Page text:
"First off, I must apologize
to Brian John Mitchell and his three cover artists. Zombie Kisses
is presented in a unique form. So unique in fact that the three issues
ended up read and tucked away with my special things before I quite
knew that I hadn't done up a review. Each issue can fit in the palm
of your hand. I love it! I've been carrying them around all
day just because I like the way that they feel. Well, that and to
remind myself to write the review. Remember " Night of the Living Dead"
& it's many sequels? Well, Zombie Kisses is the story
of, what I assume to be our world after a zombie virus has broken down
our society and turned the dead into animated nightmares. Issue #1
with it's eerily ambiguous cover sets up the story of two brothers
who've lost all the family they held dear. It describes for you their
current living situation and their necessary steps for survival.
The last page climaxes with a cliffhanger that leaves you wanting more.
Yet I was a bit afraid of what would come next. Zombie Kisses
2 strikes you first with it's lonely cover art, portraiture of a soul
afraid to go on. The portrait then continue's with it's close look
of what the one brother feels and his loss of self. The third issue
takes a look into the head of the other brother as he tries to organize
survivors for carrying on. You, the reader can not be sure of his
ultimate fate though he seems convinced that he will not last long.
The accompanying art is macabre. This series is a whole lot of fun.
The powers that be just have to do up a film adaptation. My only
criticism is that at times the story and cover art seemed like something
dreamed up by my nephew when he was thirteen. Not necessarily being
a bad thing. It conveys a feeling of doomsday prophecy. You want
to know how much I like Zombie Kisses? I read it three times.
How many times will you read it?"
~ Buzz Reviews
"3 3/4 inchx 2 1/4 inch
No, that's not a misprint - these little devils aren't just small enough to fit in your pocket. One can easily disappear without a trace into the palm of an average adult reader's hand!
It seems that Brian John Mitchell, like many a horror film fan, was fascinated by George Romero's Zombie Trilogy (beginning so famously with Night of the Living Dead). He felt compelled to make his own zombie fiction - set in those films' milieu but featuring characters of his own creation.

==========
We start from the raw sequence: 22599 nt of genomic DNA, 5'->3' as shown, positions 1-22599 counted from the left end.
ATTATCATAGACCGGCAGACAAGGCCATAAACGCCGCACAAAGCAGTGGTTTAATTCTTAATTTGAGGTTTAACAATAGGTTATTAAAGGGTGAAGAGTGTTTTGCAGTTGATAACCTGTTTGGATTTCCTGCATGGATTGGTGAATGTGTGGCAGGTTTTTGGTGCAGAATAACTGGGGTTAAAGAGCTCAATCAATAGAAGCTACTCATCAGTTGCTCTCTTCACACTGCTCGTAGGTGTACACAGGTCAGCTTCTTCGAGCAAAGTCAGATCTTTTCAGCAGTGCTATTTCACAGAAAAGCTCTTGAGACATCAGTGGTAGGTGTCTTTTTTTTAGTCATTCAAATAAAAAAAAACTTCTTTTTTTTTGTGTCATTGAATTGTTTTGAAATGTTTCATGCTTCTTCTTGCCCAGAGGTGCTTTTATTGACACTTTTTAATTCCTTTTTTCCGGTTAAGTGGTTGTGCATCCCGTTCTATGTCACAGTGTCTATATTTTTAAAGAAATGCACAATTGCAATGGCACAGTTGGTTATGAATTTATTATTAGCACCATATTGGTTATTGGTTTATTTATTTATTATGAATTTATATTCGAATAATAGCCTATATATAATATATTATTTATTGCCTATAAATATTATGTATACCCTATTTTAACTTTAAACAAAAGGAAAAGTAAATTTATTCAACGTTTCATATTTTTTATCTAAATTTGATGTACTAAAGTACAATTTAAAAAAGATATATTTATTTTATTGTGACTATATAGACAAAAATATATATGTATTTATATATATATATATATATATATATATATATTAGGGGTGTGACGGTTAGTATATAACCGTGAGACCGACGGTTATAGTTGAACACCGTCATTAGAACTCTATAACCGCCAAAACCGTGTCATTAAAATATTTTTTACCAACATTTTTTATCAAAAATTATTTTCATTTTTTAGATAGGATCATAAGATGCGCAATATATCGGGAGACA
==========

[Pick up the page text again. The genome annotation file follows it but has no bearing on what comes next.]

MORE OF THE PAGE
The results so far are these three minis - the episodic, serialized story of two brothers confronting gruesome death & perhaps equally gruesome survival amid the ruins of our familiar world.
The brothers have joined a paramilitary militia type outfitas the story opens. They're fighting a losing battle against both zombies & lawless human marauders. Some of the latter capture, the nuse chained & mutilated zombies as a grotesque sort of attack dog - an idea Mitchell puts to effectively warped uses for his story telling purposes. The surviving militia soon pulls out, leaving the brothers & a handful of civilians they've rescued to hold their fortified building.
The brother narrating the first two installments (if he's ever named, I don't recall it) is left maimed & briefly suicidal when they rescue a girl from a pack of hungry zombies. Then the marauders & their "zombie dogs" attack. By the end of the second issue, their strongfold has fallen & the first brother is dying.
Barry, the older (or so I gather from the spare description) brother, takes up the narrative with issue #3. He saves what he can from the carnage, gets survivors to relative safety & buries his brother with the rest of their already slaughtered family. Then as #3 ends, Barry gathers up his weapons & heads back to their formal stronghold to take revenge on the marauder band.
As grim & desparate tales of survival go, this one has some intriguing elements. It's written in first person & told in present tense, adding a degree of cinematic immediacy to the storyline. Unfortunately, there are several occasions where Mitchell merely tells the reader about the aftermath of an important development, rather than showing the event - this saps drama from the piece. There are also a couple puzzling lapses in continuity - the girl they save in #1 simply drops from the narrative for a while. She reappears, we find out her story & she plays a part in the later plot, but the way she & other minor characters are handled creates an unduly choppy feeling. Granted, the brothers are the main characters & they're more concerned with each other than the others - but it still felt wrong.
Overall, Zombie Kisses is moderately interesting media-inspired horror/adventure. If you're into Romero's brand of inexplicable Living Dead carnage, give it a look."
~ Jim Lee, Scavenger's Newsletter
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